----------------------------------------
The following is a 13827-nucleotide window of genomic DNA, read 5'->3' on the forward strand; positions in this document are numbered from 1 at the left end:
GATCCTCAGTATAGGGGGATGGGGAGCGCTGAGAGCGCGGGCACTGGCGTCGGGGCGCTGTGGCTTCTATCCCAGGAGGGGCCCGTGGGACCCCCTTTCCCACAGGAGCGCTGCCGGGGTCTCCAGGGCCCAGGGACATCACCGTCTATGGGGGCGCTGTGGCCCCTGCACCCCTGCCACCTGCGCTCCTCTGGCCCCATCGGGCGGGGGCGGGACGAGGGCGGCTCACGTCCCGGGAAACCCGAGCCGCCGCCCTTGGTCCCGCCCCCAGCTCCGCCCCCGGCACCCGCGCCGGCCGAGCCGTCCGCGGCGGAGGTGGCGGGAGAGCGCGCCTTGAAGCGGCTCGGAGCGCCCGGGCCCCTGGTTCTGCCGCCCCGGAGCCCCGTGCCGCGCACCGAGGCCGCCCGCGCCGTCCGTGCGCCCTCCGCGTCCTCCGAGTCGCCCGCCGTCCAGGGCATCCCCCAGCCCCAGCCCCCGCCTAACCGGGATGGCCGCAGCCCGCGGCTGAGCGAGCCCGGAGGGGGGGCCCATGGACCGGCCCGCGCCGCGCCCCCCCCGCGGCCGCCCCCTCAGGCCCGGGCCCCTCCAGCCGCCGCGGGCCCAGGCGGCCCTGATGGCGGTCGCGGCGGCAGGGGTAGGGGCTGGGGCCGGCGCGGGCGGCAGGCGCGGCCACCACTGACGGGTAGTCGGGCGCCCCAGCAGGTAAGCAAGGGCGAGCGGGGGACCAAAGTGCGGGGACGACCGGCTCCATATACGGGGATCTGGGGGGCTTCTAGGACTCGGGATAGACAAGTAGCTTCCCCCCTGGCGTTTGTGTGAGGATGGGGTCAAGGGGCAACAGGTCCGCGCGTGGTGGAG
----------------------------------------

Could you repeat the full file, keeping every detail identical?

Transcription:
The following is a 13827-nucleotide window of genomic DNA, read 5'->3' on the forward strand; positions in this document are numbered from 1 at the left end:
GATCCTCAGTATAGGGGGATGGGGAGCGCTGAGAGCGCGGGCACTGGCGTCGGGGCGCTGTGGCTTCTATCCCAGGAGGGGCCCGTGGGACCCCCTTTCCCACAGGAGCGCTGCCGGGGTCTCCAGGGCCCAGGGACATCACCGTCTATGGGGGCGCTGTGGCCCCTGCACCCCTGCCACCTGCGCTCCTCTGGCCCCATCGGGCGGGGGCGGGACGAGGGCGGCTCACGTCCCGGGAAACCCGAGCCGCCGCCCTTGGTCCCGCCCCCAGCTCCGCCCCCGGCACCCGCGCCGGCCGAGCCGTCCGCGGCGGAGGTGGCGGGAGAGCGCGCCTTGAAGCGGCTCGGAGCGCCCGGGCCCCTGGTTCTGCCGCCCCGGAGCCCCGTGCCGCGCACCGAGGCCGCCCGCGCCGTCCGTGCGCCCTCCGCGTCCTCCGAGTCGCCCGCCGTCCAGGGCATCCCCCAGCCCCAGCCCCCGCCTAACCGGGATGGCCGCAGCCCGCGGCTGAGCGAGCCCGGAGGGGGGGCCCATGGACCGGCCCGCGCCGCGCCCCCCCCGCGGCCGCCCCCTCAGGCCCGGGCCCCTCCAGCCGCCGCGGGCCCAGGCGGCCCTGATGGCGGTCGCGGCGGCAGGGGTAGGGGCTGGGGCCGGCGCGGGCGGCAGGCGCGGCCACCACTGACGGGTAGTCGGGCGCCCCAGCAGGTAAGCAAGGGCGAGCGGGGGACCAAAGTGCGGGGACGACCGGCTCCATATACGGGGATCTGGGGGGCTTCTAGGACTCGGGATAGACAAGTAGCTTCCCCCCTGGCGTTTGTGTGAGGATGGGGTCAAGGGGCAACAGGTCCGCGCGTGGTGGAG